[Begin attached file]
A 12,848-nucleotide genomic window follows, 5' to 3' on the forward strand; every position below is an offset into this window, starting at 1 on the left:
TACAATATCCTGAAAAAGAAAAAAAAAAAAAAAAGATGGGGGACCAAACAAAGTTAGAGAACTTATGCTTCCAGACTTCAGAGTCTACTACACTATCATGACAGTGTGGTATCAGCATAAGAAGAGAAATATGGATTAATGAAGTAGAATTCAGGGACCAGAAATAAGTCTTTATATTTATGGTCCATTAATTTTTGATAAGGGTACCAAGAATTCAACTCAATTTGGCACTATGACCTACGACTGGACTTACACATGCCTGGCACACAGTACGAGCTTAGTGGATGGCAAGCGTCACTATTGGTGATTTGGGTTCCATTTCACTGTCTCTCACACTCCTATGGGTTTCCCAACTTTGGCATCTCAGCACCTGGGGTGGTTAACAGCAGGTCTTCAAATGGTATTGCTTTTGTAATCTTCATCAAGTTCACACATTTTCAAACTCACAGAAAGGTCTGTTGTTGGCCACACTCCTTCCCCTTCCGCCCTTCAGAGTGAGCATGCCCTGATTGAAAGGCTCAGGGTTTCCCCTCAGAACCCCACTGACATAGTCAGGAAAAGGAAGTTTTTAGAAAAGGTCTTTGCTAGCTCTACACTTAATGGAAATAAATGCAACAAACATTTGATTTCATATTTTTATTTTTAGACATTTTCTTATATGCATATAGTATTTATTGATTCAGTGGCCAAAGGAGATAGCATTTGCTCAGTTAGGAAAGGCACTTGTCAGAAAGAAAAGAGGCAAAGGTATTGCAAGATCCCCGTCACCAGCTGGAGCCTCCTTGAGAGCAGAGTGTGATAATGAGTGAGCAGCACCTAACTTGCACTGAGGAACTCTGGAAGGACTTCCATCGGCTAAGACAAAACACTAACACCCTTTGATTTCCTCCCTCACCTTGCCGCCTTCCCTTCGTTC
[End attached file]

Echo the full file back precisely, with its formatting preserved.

A 12,848-nucleotide genomic window follows, 5' to 3' on the forward strand; every position below is an offset into this window, starting at 1 on the left:
TACAATATCCTGAAAAAGAAAAAAAAAAAAAAAAGATGGGGGACCAAACAAAGTTAGAGAACTTATGCTTCCAGACTTCAGAGTCTACTACACTATCATGACAGTGTGGTATCAGCATAAGAAGAGAAATATGGATTAATGAAGTAGAATTCAGGGACCAGAAATAAGTCTTTATATTTATGGTCCATTAATTTTTGATAAGGGTACCAAGAATTCAACTCAATTTGGCACTATGACCTACGACTGGACTTACACATGCCTGGCACACAGTACGAGCTTAGTGGATGGCAAGCGTCACTATTGGTGATTTGGGTTCCATTTCACTGTCTCTCACACTCCTATGGGTTTCCCAACTTTGGCATCTCAGCACCTGGGGTGGTTAACAGCAGGTCTTCAAATGGTATTGCTTTTGTAATCTTCATCAAGTTCACACATTTTCAAACTCACAGAAAGGTCTGTTGTTGGCCACACTCCTTCCCCTTCCGCCCTTCAGAGTGAGCATGCCCTGATTGAAAGGCTCAGGGTTTCCCCTCAGAACCCCACTGACATAGTCAGGAAAAGGAAGTTTTTAGAAAAGGTCTTTGCTAGCTCTACACTTAATGGAAATAAATGCAACAAACATTTGATTTCATATTTTTATTTTTAGACATTTTCTTATATGCATATAGTATTTATTGATTCAGTGGCCAAAGGAGATAGCATTTGCTCAGTTAGGAAAGGCACTTGTCAGAAAGAAAAGAGGCAAAGGTATTGCAAGATCCCCGTCACCAGCTGGAGCCTCCTTGAGAGCAGAGTGTGATAATGAGTGAGCAGCACCTAACTTGCACTGAGGAACTCTGGAAGGACTTCCATCGGCTAAGACAAAACACTAACACCCTTTGATTTCCTCCCTCACCTTGCCGCCTTCCCTTCGTTC